(i) Seven (38.9%) FVH cases maintained steady normoglycaemia. Five FVH cases were on 5% and 2 were on 10% glucose saline drips. Inspite of maintaining steady normoglycaemia 3 FVH cases (who were on 5% glucose saline) died. All 18 (100%) disease controls maintained steady normoglycaemia on 5% glucose saline. Average blood glucose levels were likely to be the same in both FVH cases and disease controls who maintained steady normoglycaemia (Table 3).

(ii) In 8 (44.4%) FVH cases (2 were on 5% and 6 were on 10% glucose saline) normoglycaemia with intermittent low normal blood glucose levels were recorded. All the 8 FVH cases died. In 3 FVH cases (who were on 10% glucose saline) intractable hypoglycaemia was recorded terminally. Hypoglycaemia did not get corrected for long inspite of changing to a higher glucose concentration infusion, even upto 15 to 20%. These 3 FVH cases died within 0.5 to 4 hours of the hypoglycaemia occurring.

(iii) In 3 (16.7%) FVH cases (who were on 10% glucose saline) normoglycaemia with intermittent hyperglycaemia was recorded. All the 3 FVH cases died. In 1 child hyperglycaemia was recorded even terminally.

Table 2
Mortality rate(%) correlated with blood glucose(BG) pattern recorded on intravenous glucose infusions in fulminant viral hepatitis(FVH) cases and disease controls.
BG pattern recorded FVH cases
(n=18)
Disease controls
(n=18)
  No of cases No of deaths No of cases No of deaths
Steady normoglycaemia 7(38.9) 3(16.7) 18(100) 3(16.7)
Normoglycaemia with intermittent low normal BG* 8(44.4) 8(44.4) 0(0) -
Normoglycaemia with intermittent hyperglycaemia 3(16.7) 3(16.7) 0(0) -
Total 18(100) 14(77.8) 18(100) 3(16.7)
Figures in parenthesis are percentages
* 3 FVH cases also had intractable hypoglycaemia terminally. BG 45-60 mg/dl = low normal; 61-180 mg/dl = normalglycaemia; >180 mg/dl = hyperglycaemia.


Table 3
BG pattern recorded FVH cases
(n=18)
Disease controls
(n=18)
Significance
Steady normoglycaemia 102.7±24.2
(69-158)
(n=7)
100.4± 16.2
(72-146)
(n=18)
NS+
Normoglycaemia with intermittent low normal BG* 60.8± 13.1
(40-128)
(n=8)
  -
Normoglycaemia with intermittent hyperglycaemia 266.2± 85.4
(108-443)
(n=3)
  -
* 3 FVH cases also had intractable hypoglycaemia terminally. +NS = not significant; by unpaired 't' test. BG 45-60 mg/dl = low normal; 61-80 mg/dl = normoglycaemia; > 180 mg/dl = hyperglycaemia.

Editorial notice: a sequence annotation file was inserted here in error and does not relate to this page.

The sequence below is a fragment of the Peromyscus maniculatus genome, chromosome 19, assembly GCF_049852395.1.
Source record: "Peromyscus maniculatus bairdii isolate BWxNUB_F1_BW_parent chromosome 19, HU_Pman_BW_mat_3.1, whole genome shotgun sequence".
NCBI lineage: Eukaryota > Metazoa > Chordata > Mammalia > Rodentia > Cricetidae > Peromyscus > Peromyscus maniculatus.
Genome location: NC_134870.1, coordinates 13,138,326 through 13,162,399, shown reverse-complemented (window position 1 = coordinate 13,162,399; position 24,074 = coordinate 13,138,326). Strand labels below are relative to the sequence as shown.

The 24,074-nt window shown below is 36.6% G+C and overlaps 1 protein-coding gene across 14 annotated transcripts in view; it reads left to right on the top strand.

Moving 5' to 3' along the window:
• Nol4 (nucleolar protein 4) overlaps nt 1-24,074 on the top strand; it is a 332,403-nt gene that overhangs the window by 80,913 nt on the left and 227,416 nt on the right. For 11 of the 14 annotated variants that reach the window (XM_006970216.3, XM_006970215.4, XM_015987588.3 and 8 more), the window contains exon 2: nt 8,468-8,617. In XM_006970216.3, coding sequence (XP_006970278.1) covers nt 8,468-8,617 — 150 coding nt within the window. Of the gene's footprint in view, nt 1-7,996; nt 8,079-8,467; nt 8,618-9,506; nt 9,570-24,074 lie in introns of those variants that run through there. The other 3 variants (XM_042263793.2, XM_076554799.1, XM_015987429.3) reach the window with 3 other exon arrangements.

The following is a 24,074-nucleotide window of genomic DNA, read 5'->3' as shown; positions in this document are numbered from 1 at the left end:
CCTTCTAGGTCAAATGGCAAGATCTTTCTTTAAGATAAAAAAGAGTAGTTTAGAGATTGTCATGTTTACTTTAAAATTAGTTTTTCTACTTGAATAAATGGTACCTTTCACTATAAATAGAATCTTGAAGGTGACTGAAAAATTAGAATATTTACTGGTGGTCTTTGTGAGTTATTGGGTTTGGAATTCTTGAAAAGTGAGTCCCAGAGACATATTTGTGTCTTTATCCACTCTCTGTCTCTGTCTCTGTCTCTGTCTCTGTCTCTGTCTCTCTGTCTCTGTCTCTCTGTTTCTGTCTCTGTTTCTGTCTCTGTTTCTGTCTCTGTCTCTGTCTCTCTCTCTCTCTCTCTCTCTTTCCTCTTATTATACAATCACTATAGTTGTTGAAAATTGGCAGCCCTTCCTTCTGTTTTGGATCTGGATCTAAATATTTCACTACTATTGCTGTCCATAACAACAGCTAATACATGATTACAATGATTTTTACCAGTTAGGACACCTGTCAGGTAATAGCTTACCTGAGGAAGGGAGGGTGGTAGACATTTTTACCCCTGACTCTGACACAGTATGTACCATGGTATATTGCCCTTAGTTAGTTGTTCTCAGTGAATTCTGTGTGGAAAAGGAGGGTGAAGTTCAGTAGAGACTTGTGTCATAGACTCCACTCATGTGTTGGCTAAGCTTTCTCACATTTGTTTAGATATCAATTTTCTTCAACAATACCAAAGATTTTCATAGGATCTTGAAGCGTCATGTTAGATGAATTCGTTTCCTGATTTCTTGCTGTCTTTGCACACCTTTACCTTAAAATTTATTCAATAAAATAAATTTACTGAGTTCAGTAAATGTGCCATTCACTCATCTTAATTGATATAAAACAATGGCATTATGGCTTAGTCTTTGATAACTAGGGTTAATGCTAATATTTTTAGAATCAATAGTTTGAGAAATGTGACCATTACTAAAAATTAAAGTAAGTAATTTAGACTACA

DISCUSSION

Our study highlights the difficulty in maintaining a narrow range of blood glucose concentration in children with FVH. Standard paediatric textbooks do not clearly state the optimum range of blood glucose levels in a child with FVH being treated with intravenous glucose infusions, as it is probably easier said than done.[7],[8],[13]

The liver plays a key role in maintaining blood glucose homeostasis. When the blood glucose level rises after a meal or starts to fall during a period of fasting, it is the liver which functions as a buffer system to normalise the blood glucose level.[4,5] Glucose absorbed from the gut after a meal or glucose directly entering the blood stream as an intravenous infusion reaches the liver and enters the hepatocytes by an active carrier-mediated process. Immediately it is converted to glucose-6-phosphate (‘phosphorylation of glucose’) which is utilised by the liver for its various metabolic functions and for lipid synthesis (‘glycolysis’). Also, glucose-6-phosphate is converted to glycogen and stored in the liver (‘glycogenesis’).[4,5]

During a period of fasting as the blood glucose level starts to fall the glycogen in the liver is converted back to glucose-6-phosphate (‘glycogenolysis’), which is hydrolysed to form free glucose. The liver releases this free glucose back into the blood stream. Glycogen stores in the liver are sufficient to maintain normal blood glucose levels for upto 24 hours. Over prolonged periods of fasting, glucose-6-phosphate is also produced in the liver from lactate, pyruvate, alanine, and glycerol by reversing glycolysis (‘gluconeogenesis’).[4,5]